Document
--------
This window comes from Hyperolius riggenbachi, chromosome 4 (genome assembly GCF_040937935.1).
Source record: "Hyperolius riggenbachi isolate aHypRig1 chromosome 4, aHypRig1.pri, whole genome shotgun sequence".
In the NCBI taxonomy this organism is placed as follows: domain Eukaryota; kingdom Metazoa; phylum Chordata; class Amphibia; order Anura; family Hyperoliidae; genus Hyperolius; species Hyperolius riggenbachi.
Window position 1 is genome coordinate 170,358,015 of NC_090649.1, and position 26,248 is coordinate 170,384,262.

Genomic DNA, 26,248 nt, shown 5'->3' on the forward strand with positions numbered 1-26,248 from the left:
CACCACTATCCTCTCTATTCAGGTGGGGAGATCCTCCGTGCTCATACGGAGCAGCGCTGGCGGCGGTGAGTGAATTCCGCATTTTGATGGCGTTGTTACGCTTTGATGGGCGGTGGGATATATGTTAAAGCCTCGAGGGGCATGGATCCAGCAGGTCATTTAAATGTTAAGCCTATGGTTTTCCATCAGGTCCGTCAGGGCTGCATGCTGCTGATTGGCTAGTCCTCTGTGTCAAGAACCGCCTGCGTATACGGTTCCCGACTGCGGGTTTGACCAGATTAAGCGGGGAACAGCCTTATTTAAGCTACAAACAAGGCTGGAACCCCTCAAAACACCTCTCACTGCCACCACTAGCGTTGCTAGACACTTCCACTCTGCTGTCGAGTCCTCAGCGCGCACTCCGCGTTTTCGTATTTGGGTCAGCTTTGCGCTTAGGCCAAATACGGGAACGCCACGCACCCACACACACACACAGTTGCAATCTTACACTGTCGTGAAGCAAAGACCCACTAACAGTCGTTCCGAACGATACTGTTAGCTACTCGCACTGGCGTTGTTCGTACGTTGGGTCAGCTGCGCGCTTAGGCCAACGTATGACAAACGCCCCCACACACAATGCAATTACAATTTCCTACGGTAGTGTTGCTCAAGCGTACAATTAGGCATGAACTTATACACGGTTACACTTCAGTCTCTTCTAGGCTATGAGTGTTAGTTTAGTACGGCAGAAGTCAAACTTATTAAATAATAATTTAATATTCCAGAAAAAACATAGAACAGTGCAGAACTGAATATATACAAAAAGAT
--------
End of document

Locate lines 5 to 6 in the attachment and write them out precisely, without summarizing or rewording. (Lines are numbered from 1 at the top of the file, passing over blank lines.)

Genomic DNA, 26,248 nt, shown 5'->3' on the forward strand with positions numbered 1-26,248 from the left:
CACCACTATCCTCTCTATTCAGGTGGGGAGATCCTCCGTGCTCATACGGAGCAGCGCTGGCGGCGGTGAGTGAATTCCGCATTTTGATGGCGTTGTTACGCTTTGATGGGCGGTGGGATATATGTTAAAGCCTCGAGGGGCATGGATCCAGCAGGTCATTTAAATGTTAAGCCTATGGTTTTCCATCAGGTCCGTCAGGGCTGCATGCTGCTGATTGGCTAGTCCTCTGTGTCAAGAACCGCCTGCGTATACGGTTCCCGACTGCGGGTTTGACCAGATTAAGCGGGGAACAGCCTTATTTAAGCTACAAACAAGGCTGGAACCCCTCAAAACACCTCTCACTGCCACCACTAGCGTTGCTAGACACTTCCACTCTGCTGTCGAGTCCTCAGCGCGCACTCCGCGTTTTCGTATTTGGGTCAGCTTTGCGCTTAGGCCAAATACGGGAACGCCACGCACCCACACACACACACAGTTGCAATCTTACACTGTCGTGAAGCAAAGACCCACTAACAGTCGTTCCGAACGATACTGTTAGCTACTCGCACTGGCGTTGTTCGTACGTTGGGTCAGCTGCGCGCTTAGGCCAACGTATGACAAACGCCCCCACACACAATGCAATTACAATTTCCTACGGTAGTGTTGCTCAAGCGTACAATTAGGCATGAACTTATACACGGTTACACTTCAGTCTCTTCTAGGCTATGAGTGTTAGTTTAGTACGGCAGAAGTCAAACTTATTAAATAATAATTTAATATTCCAGAAAAAACATAGAACAGTGCAGAACTGAATATATACAAAAAGAT